The usual interpretation of the binding of Isaac is that God requires us to sacrifice everything, even, if asked, our own children. But could a contextual awareness provide a different and more life-giving reading?

Tonight's reflection on Genesis 22:1-14 is now available to read here, or to listen here. Given to Sanctuary, 2 July 2017 (AP08).

Sunday, June 25, 2017

Ishmael, Isaac, and the Shared Inheritance

God’s blessing is granted across human boundaries; God listens to ‘us’, yes, but also attends to the cry of every Muslim in detention who has limited access to water on a hot day; God hears the cry of every migrant to the South West who is culturally isolated, and lonely, and a very long way from their father’s house...

Tonight's reflection on Genesis 21:8-21 is now available to listen here, or to read here. Image shows a detail from Hagar in the Wilderness (Camille Corot, 1796-1875, here).

Sunday, June 18, 2017

Hope, love, and laughter

God is welcomed as a stranger. So what are the implications for us?

Tonight's reflection on Genesis 18:1-15, 21:1-7 from Sanctuary is available to read here, or listen here.

Image shows The Visit of the Three Angels, from Art in the Christian Tradition, a project of the Vanderbilt Divinity Library, Nashville, TN. [retrieved June 18, 2017]

Wounded and scarred - and here!

Some of you might remember a television program called ‘Yes, Minister!’, which took a satirical look at how government really worked. In one episode, a new hospital was awarded an efficiency prize. It was later discovered to have 500 administrators—and no patients! I was thinking about churches and Christian communities when I remembered this episode, for it is impossible to be seriously involved in a church or Christian community without coming up against the hassle of sick and wounded people.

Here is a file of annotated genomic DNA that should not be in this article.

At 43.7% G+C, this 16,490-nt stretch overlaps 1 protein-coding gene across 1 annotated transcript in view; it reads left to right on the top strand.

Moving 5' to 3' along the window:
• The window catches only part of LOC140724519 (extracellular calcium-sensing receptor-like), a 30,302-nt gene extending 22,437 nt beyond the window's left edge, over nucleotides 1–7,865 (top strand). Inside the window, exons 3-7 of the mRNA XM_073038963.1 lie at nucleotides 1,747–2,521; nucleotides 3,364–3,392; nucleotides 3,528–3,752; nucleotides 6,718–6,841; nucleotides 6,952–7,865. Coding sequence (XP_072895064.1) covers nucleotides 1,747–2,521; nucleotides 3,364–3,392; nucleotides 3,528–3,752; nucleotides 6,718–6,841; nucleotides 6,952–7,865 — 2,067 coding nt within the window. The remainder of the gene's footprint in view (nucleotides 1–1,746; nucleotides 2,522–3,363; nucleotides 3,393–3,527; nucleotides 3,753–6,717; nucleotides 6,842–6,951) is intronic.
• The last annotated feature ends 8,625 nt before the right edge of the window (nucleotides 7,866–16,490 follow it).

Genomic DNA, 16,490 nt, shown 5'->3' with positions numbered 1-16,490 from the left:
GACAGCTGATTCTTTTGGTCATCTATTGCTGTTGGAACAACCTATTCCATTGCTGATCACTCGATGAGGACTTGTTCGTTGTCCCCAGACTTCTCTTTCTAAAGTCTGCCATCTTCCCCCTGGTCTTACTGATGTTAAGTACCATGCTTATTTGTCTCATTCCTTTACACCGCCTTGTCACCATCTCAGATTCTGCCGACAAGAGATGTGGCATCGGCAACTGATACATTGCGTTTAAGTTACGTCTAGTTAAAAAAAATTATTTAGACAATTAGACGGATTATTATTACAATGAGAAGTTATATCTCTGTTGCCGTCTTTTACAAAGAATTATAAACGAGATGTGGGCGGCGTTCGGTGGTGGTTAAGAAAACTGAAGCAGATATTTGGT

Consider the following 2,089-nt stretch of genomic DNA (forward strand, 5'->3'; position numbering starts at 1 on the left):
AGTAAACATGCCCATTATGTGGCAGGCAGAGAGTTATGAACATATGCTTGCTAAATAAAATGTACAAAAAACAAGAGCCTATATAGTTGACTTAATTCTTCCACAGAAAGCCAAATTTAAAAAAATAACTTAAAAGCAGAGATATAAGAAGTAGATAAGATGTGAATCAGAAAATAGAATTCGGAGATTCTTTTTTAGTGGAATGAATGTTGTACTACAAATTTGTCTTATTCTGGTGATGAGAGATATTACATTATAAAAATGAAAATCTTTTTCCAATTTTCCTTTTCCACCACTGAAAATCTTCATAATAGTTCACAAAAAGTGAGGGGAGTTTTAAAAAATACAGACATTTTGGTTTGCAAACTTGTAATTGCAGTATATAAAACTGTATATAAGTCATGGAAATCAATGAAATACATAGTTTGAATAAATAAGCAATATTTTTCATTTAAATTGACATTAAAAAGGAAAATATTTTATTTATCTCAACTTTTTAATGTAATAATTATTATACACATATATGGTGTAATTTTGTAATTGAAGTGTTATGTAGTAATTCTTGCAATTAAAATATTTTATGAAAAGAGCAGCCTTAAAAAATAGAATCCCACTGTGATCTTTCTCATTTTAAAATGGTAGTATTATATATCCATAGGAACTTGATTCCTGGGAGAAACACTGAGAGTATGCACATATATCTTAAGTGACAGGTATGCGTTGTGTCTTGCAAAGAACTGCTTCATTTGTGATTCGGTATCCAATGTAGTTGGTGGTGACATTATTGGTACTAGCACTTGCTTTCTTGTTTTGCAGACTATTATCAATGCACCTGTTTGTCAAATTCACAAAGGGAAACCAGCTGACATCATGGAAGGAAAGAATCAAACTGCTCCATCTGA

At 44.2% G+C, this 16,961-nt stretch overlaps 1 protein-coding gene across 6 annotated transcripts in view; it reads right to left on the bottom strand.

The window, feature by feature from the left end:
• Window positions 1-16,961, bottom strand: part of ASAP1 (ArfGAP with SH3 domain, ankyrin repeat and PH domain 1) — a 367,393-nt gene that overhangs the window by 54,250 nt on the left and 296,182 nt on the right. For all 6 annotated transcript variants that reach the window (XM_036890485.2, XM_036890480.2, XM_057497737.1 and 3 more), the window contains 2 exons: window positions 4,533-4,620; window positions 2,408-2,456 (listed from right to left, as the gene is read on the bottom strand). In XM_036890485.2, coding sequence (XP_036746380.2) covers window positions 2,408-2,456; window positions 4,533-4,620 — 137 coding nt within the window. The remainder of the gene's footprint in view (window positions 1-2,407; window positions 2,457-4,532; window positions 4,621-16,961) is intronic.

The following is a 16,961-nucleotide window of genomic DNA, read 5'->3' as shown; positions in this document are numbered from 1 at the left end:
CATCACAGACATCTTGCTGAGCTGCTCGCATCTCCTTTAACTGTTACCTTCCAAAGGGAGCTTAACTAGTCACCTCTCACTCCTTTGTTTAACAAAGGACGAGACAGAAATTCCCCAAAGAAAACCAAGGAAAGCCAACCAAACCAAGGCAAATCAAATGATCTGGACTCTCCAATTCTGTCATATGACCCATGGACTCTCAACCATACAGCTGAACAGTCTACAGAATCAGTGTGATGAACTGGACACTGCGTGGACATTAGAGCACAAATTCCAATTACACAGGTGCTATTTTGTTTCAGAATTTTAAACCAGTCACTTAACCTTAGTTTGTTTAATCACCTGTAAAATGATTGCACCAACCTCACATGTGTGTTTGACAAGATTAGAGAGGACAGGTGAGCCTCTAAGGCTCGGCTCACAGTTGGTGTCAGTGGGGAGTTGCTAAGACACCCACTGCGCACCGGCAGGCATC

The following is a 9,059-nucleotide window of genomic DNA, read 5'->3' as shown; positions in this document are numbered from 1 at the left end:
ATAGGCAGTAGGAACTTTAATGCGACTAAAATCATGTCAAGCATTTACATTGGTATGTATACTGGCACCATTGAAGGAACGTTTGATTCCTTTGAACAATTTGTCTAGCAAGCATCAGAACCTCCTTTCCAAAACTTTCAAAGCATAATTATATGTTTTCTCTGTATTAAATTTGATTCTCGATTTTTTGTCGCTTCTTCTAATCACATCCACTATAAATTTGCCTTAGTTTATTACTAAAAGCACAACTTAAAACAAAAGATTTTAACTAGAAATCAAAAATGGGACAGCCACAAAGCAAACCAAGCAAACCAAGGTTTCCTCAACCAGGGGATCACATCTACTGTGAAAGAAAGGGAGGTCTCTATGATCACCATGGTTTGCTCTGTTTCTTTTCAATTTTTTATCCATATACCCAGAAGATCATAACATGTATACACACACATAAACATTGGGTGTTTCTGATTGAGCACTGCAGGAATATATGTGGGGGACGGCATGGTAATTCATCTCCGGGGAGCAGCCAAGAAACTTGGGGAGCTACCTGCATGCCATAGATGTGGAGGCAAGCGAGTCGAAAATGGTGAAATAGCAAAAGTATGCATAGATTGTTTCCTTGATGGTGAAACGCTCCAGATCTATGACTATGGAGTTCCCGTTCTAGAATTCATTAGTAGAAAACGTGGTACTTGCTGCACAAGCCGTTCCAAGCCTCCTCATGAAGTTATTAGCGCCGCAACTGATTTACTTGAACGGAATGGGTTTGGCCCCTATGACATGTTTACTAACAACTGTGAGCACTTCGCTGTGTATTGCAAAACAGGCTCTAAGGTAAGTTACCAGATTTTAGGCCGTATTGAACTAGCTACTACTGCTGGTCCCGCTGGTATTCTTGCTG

Read more here, or listen here
A reflection on Acts 1:1-11 by Alison Sampson, Sanctuary, 28 May 2017 (A38). Image shows a ward of the hospital at Scutari, where Florence Nightingale worked, found at

Sunday, May 21, 2017

Christ is risen - but where is he now?

Christ is risen! But where is he now?

Tonight's reflection on John 14:15-21, given to Sanctuary, is now available online. Read it here or listen here. Image shows 'Each Other' courtesy Michael Leunig.

Sunday, May 7, 2017

Our Fundamental Task: Forgiveness

What does it mean to forgive and retain sins? And is it an invitation to judge?

Tonight's reflection on John 20:19-23 given to Sanctuary is available online. Listen here, or read here.

Tuesday, May 2, 2017

Life on the Road

Emmaus by Emmanuel Garibay (2010)
Why do we gather each week? Why do we do the same things over and over: confess our sins, listen to the Scriptures, interpret them, and pray and eat together? What’s the point? Surely we can read about Jesus, and pray, and be Christians, all alone and on our own time? Surely we can encounter the Christ in everyday life, and notice, and give thanks?

You can listen to my answer here, or read it here
Reflection on Luke 24:13-35 given to Sanctuary on 30 April 2017.

Sunday, April 9, 2017